T: Maybe we are not able to do so just technically. Chance is a quite significant factor determining our cooperation. A friend said we look like a bunch of chimps in the cockpit of a spaceship during concerts. So many buttons, but how do they work? In my opinion, that is. I am still quite impressed with that look of a surprised child.
Chain D.L.K.: Is there a sound that used to torment your worst nightmares or better dreams?
F: I don’t dream with sounds, usually. Sometimes I dream I am singing a song, but I never remember it. I like sounds, in general. I don’t think there are some scary or tormenting sounds, apart from some pop music.
O: No sound, that’s sort of nightmare for me; on the other hand silence is one of strongest and comforting sounds to me.
T: For me too. I have a splitting headache at the moment.
J: Casio MIDI sax. This could be used as a killing weapon.
Chain D.L.K.: An abstract electronic music performer – I don’t remember who to be honest – told me that Japanese people manage to produce a vocal sound that he found particularly fitted to abstract electronics… why do you use a Japanese voice singing in your release? Is there an acoustic reason as well?
O: It kind of sounds like birds singing to me, so I think the acoustics is the main reason. Let’s see how my new Miku Stomp box will work for us.
F: I’ve found many other people and languages producing very interesting sounds. Like Swiss yodeling, for instance. I guess it’s all matter of taste, and the concept. And the concept was to have Japanese vocalists in this case.
O: There is also a great range of sounds produced by various types of chimneys; I think it’s the next thing we should focus on.
T: But chimneys, as opposed to Japanese voices, cannot be used so easily for ASMR purposes.
J: It’s true that I prefer listening to ASMR videos in Japanese, heh heh. I think girlish soprano together with the Japanese language creates an ideal contrast to our music.
Chain D.L.K.: Quoting the cover artwork of “Kon B”, have you ever met a ghost speaking Japanese?
F: I think ghosts are invisible. Therefore they can be everywhere.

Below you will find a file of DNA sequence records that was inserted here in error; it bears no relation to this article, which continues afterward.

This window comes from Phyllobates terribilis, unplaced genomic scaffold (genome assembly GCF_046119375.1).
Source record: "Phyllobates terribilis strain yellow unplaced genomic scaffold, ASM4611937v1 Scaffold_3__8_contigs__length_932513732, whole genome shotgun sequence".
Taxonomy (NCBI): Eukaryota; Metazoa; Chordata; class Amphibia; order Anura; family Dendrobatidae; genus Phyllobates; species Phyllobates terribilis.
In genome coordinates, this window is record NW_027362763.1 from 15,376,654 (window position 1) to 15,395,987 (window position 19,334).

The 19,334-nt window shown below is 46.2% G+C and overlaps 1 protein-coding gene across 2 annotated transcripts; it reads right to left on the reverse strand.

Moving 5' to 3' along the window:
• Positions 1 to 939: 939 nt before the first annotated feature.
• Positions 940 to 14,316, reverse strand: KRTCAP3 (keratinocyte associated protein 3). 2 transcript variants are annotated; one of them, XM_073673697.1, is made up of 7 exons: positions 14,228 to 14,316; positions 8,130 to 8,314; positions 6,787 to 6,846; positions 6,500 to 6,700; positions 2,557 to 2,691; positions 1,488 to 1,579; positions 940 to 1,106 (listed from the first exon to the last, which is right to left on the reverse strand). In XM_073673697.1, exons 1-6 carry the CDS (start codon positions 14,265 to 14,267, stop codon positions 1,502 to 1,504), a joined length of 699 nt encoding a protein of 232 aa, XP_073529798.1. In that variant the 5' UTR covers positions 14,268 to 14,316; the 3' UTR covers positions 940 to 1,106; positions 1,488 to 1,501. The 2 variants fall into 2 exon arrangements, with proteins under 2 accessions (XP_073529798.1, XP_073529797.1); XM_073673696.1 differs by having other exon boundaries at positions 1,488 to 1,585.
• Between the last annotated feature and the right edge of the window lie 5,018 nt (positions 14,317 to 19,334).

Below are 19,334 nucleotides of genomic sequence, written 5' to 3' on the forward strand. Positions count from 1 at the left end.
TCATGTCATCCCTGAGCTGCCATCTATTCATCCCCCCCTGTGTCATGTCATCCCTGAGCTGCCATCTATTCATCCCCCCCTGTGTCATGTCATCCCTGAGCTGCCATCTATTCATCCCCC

T: No, only in Kwaidan, a seamless ghost.
J: I meet ghosts all the time. But they never speak. They might be quiet in Japanese, though.
Chain D.L.K.: Can you explain that cover artwork?
J: We used artwork by Angela Deane from her mysterious series “Ghost Photographs.” Ghosts live beyond two or more worlds. I think our album dwells among many different genres, between acoustic and electronic music, between Europe and Asia, between composition and improvisation. I see “Kon B” as a huge feast of sounds.
Chain D.L.K.:…and above all, could you translate the song you liked most of “Kon B”?
J: I like them all, but for example here is a rough translation of the opening song “Atarashii hi” that was written by Cuushe:
A new day
Walking with weary feet
And swimming in the clouds again
In the dark
I try to take out my hand
Let’s make a new day
Let’s draw a beautiful new day
Chain D.L.K.: My favorite track of “Kon B” is “Beda Folten Supasuta” and not because it’s the last track…how did you make its awesome and somehow puzzling sound?
J: The basis of the track is our collective improvisation. Then we recorded some acoustic instruments and analog synths during the post-production process; we added some samples and unused tracks of violas da gamba from Irena and Vojtech Havel from 2010.
The track is dedicated to Beda Folten, the character from Karel Čapek’s novel “Life and Work of the Composer Foltyn.”
Chain D.L.K.: I was similarly impressed by “Mado” and “Koe /Sukuu”…can you give us more details about these two tracks?
J:“Koe” and “Sukuu” are actually two tracks joined together. The demo of “Koe” rang differently, though. It was recorded on an acoustic guitar and it had a regular beat. However, when Cuushe added her vocal line, we had to throw the basis away and we started to work on a new, much more abstract track. And again, the songs “Sukuu” and “Mado” were born mostly during our improvisation. Cellist Alexandr Vatagin plays together with us on “Mado”.
Chain D.L.K.: “Kon B” is your third release on the excellent label Home Normal…what’s the main reason you had such an almost idyllic feeling with Ian Hawgood’s label?
J: We released two albums and two remix EPs on Home Normal. I like Ian’s openness and his sense of eclecticism. Most labels focus on particular genres, so their entire catalogue looks quite similar, while Ian releases what he likes. We don’t fit anywhere…
We do appreciate that Ian gave us the opportunity.
Chain D.L.K.: Any work in progress?
O: There is vinyl version of “Kon B”, coming out on Silver Rocket and Home Normal just now, nice white vinyl, so let’s spin some ghosts on the turntable, any dj will jump and dance.
J: We’ve been working on a live Gurun Gurun album. Most of us also play in other bands and we have some solo projects. We’ll definitely release something new in 2016!
visit Gurun Gurun on the web at: